Indeed this is understandable given that Charlotte's beloved sisters Anne and Emily and her beloved but wayward brother Branwell all died the year she wrote the first half of the novel, and she was shutting down emotionally and withdrawing from the world. Later when she wrote the last half, she was past the deepest stage of grief.
Bronte also doesn't introduce her heroine Shirley until 1/3 of the way through the novel, establishes considerable interest in the character of Robert Moore, and then has him disappear most of the second half of the novel, and introduces another major character, Robert's brother in the last portion of the book.
Finally, one sometimes has to strain to believe that individuals at this time really spoke as these characters spoke - especially the men when they on rare occasion pour out their hearts to other men in lengthy poetic prose. But often the prose of Bronte's dialogue is quite delicious and makes one wish that writers today had such a flair for such eloquent, emotionally expressive language.
The strong point of the novel: Charlotte Bronte excels in letting us into the mind and hearts of her two heroines, Caroline and Shirley, as well as in painting portraits of several of other characters, especially Robert Moore. Her rich attunement to the subtleties of the inner life of feeling (especially falling in love and the roller coast ride of affectionate rapport alternating with anguish-inducing withdrawal) and the innuendos of relationships between women and women, and men and women, is notable. Her portrayals of her primary characters are so compelling that her readers begin to deeply care about them and their happiness. The relationship between Robert and Caroline is particularly engaging, and likely to lead the reader to yearn, along with Caroline, for Robert to stand firm in his affections and not retreat into his very real and troublesome business and financial concerns.
The political subplot is also enlightening - a basically good man, Robert Moore, being drawn almost to bankruptcy while needing to industrialize his mill in order to remain in business, and as a result laying off workers and inciting a luddite rebellion against him. (Readers who are intrigued by this theme, might also enjoy Gaskell's North and South - and especially the BBC North and South film available on dvd). Bronte doesn't integrate the political plot very well with the novel, but socio-economic factors considerably influence Robert's motives and relationships more and more as the story progresses. They also lend historical interest to the novel, and a bit of substance beyond the local color of minor individuals, the relationships between the main characters, and the very heartfelt inner life of Caroline.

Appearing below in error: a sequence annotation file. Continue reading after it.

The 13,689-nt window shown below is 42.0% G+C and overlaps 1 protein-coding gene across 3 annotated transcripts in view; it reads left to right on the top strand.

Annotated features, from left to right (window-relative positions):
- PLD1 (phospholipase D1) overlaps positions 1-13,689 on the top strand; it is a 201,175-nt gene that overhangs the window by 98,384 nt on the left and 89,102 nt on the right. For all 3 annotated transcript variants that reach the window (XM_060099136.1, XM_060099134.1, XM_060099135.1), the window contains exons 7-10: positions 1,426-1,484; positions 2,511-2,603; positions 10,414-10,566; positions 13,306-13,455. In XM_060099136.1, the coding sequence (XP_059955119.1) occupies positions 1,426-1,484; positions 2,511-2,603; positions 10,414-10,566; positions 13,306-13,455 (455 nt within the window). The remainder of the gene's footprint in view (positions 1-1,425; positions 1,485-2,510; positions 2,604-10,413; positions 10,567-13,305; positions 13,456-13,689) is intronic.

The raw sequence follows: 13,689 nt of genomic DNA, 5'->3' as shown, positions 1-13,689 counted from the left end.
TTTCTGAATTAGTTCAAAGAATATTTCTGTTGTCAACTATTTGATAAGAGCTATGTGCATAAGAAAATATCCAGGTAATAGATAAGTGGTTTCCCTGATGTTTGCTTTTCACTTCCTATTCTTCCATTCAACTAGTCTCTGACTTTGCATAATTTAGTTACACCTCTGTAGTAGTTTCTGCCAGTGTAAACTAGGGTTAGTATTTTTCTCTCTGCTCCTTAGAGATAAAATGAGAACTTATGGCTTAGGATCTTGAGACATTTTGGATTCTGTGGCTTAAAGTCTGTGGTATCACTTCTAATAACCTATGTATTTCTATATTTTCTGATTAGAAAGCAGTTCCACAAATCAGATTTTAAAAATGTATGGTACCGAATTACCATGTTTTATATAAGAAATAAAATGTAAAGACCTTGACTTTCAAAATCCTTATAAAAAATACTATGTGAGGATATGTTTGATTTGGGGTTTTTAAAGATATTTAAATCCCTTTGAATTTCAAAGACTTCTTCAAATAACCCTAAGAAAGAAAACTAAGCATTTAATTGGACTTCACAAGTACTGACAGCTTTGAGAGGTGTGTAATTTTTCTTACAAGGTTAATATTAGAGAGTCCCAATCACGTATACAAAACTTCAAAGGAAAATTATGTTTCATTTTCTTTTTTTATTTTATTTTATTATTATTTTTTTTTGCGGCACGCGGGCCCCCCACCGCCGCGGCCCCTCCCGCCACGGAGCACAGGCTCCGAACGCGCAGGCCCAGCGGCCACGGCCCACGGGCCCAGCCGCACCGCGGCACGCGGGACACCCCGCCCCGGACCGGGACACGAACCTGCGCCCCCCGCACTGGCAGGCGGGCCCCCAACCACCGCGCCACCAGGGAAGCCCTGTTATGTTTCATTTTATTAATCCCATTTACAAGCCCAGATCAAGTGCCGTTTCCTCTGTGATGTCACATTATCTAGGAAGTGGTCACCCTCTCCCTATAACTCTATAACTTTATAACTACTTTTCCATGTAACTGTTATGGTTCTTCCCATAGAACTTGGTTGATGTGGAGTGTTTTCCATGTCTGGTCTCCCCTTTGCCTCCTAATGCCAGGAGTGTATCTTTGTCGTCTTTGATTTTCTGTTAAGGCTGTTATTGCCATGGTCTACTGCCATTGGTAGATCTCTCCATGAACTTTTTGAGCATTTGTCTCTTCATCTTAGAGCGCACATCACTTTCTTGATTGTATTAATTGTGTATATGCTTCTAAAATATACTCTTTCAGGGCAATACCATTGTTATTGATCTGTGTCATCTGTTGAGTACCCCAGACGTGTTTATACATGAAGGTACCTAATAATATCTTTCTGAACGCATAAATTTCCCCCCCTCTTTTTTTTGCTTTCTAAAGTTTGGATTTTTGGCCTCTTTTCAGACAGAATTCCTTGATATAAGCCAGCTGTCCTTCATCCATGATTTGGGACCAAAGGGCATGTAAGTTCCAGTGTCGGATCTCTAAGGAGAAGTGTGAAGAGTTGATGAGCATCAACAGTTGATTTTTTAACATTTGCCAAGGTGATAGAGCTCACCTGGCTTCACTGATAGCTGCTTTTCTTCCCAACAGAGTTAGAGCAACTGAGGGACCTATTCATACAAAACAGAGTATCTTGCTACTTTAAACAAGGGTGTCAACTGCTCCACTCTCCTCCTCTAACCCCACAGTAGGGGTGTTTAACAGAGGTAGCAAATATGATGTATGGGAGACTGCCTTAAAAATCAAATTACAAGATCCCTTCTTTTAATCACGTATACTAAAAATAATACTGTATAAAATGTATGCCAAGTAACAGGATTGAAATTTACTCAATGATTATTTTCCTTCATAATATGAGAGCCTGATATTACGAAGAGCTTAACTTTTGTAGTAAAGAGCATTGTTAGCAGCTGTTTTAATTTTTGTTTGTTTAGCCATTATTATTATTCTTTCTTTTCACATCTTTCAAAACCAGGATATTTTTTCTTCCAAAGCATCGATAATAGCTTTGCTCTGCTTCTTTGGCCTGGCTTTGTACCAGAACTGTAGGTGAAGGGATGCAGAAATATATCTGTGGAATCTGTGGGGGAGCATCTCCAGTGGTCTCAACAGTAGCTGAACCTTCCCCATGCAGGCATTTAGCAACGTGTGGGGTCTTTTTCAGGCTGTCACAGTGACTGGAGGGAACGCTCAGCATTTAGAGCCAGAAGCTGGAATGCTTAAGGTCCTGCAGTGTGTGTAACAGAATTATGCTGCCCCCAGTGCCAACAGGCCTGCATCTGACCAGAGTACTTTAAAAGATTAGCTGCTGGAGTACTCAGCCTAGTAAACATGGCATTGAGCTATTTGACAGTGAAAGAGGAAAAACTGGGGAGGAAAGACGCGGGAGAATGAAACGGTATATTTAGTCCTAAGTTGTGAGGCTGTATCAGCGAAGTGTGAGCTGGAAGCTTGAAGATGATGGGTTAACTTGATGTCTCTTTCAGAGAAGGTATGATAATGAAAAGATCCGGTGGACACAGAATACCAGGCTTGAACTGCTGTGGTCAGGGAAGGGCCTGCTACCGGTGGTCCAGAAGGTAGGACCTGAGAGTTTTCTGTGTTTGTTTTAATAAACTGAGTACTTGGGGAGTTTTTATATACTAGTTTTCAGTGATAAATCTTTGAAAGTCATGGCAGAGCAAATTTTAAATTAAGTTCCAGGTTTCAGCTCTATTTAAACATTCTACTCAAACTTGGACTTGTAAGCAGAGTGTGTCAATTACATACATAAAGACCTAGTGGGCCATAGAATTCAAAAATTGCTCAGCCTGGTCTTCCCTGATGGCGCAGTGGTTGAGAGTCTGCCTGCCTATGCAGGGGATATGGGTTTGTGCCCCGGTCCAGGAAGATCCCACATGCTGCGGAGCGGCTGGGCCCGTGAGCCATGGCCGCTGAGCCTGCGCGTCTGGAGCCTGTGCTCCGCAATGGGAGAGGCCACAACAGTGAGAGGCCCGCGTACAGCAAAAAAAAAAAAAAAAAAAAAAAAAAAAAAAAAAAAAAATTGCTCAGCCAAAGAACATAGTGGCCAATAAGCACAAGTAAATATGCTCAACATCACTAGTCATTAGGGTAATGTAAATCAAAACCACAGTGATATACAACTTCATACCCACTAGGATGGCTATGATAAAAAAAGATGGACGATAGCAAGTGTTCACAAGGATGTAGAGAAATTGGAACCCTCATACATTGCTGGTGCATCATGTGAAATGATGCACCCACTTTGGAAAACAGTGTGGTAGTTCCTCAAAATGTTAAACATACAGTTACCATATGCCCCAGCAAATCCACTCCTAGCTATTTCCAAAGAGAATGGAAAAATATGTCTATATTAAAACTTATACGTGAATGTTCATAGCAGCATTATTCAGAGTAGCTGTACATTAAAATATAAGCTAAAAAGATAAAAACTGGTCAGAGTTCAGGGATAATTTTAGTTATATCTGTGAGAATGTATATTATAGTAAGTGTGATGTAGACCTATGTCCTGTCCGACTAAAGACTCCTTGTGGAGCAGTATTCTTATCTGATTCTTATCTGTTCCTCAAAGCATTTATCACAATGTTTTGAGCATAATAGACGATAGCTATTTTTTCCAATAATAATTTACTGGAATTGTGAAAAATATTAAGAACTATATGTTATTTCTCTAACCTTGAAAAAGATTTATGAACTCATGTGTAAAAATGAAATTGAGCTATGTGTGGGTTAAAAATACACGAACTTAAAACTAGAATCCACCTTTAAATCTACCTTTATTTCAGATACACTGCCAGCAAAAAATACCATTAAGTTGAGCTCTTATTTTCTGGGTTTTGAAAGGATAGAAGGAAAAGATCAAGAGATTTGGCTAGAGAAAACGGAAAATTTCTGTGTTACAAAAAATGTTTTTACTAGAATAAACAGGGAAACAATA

Although most other readers find the book slow reading, I in contrast could barely put it down.......but did skip over the "boring" parts resulting from too many minor characters (especially of a religious nature) being given too much space in the novel. But the stories of Caroline, Robert and Shirley are so engaging that the reader may indeed find the novel truly delightful, and the conclusion likewise highly satisfying.
While it lacks the symmetrically designed shape of Jane Eyre or the clear-eyed study of obsession of Villette, it lets the imaginative reader glimpse the Bronte sisters themselves between the lines. The characters of Shirley and Caroline are based on Emily and Anne Bronte, both of whose deaths occurred during the writing of the novel. It is a tribute to sisterly love and a fantasy that lashes back at grief. Some may find the ending a romantic cop-out, but this cannot detract from the many good qualities of this fascinating novel
I this on the kindle I just got (did not want one, told everybody that, had one anyway for my birthday, and I absolutely love it!). First experience with the kindle, and I like its ability to easily look up words and jump to Google and Wikipedia. Plus its highlighting feature. Very nice machine! The first time I read Shirley was a few years ago, and I kept many pages of notes.
Anyway, it can take a long time to get through Shirley and that is perfectly OK. Like all Bronte books, it is worth taking slow so you can absorb it. Critics have been hard on this novel, often comparing it unfavorably with Jane Eyre. All I can say is that if Shirley is read with an open mind, it is well worth the effort. Would be good to study the Luddites a bit, first, to understand the historical context.